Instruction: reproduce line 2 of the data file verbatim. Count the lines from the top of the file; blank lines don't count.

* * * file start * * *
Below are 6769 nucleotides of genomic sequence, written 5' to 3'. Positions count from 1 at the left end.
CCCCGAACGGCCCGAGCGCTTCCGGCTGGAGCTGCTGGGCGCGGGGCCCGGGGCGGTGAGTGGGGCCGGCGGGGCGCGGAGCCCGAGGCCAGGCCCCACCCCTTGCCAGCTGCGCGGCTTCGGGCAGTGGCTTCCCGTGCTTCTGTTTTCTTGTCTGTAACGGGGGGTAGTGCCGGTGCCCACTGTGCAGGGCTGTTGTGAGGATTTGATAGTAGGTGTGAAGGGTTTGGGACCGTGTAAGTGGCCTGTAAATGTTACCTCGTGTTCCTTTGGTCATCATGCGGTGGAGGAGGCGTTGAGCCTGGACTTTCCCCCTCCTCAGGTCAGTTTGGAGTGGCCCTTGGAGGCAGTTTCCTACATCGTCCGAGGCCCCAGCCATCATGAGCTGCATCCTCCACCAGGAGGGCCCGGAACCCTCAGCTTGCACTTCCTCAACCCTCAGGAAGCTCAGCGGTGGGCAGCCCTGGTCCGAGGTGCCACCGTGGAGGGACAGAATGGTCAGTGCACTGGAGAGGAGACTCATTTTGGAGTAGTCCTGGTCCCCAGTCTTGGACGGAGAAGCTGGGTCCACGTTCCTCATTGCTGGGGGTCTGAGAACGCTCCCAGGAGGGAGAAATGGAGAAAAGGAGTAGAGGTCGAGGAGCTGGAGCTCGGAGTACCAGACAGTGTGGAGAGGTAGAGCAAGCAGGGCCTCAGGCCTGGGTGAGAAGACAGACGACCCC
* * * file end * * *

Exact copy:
CCCCGAACGGCCCGAGCGCTTCCGGCTGGAGCTGCTGGGCGCGGGGCCCGGGGCGGTGAGTGGGGCCGGCGGGGCGCGGAGCCCGAGGCCAGGCCCCACCCCTTGCCAGCTGCGCGGCTTCGGGCAGTGGCTTCCCGTGCTTCTGTTTTCTTGTCTGTAACGGGGGGTAGTGCCGGTGCCCACTGTGCAGGGCTGTTGTGAGGATTTGATAGTAGGTGTGAAGGGTTTGGGACCGTGTAAGTGGCCTGTAAATGTTACCTCGTGTTCCTTTGGTCATCATGCGGTGGAGGAGGCGTTGAGCCTGGACTTTCCCCCTCCTCAGGTCAGTTTGGAGTGGCCCTTGGAGGCAGTTTCCTACATCGTCCGAGGCCCCAGCCATCATGAGCTGCATCCTCCACCAGGAGGGCCCGGAACCCTCAGCTTGCACTTCCTCAACCCTCAGGAAGCTCAGCGGTGGGCAGCCCTGGTCCGAGGTGCCACCGTGGAGGGACAGAATGGTCAGTGCACTGGAGAGGAGACTCATTTTGGAGTAGTCCTGGTCCCCAGTCTTGGACGGAGAAGCTGGGTCCACGTTCCTCATTGCTGGGGGTCTGAGAACGCTCCCAGGAGGGAGAAATGGAGAAAAGGAGTAGAGGTCGAGGAGCTGGAGCTCGGAGTACCAGACAGTGTGGAGAGGTAGAGCAAGCAGGGCCTCAGGCCTGGGTGAGAAGACAGACGACCCC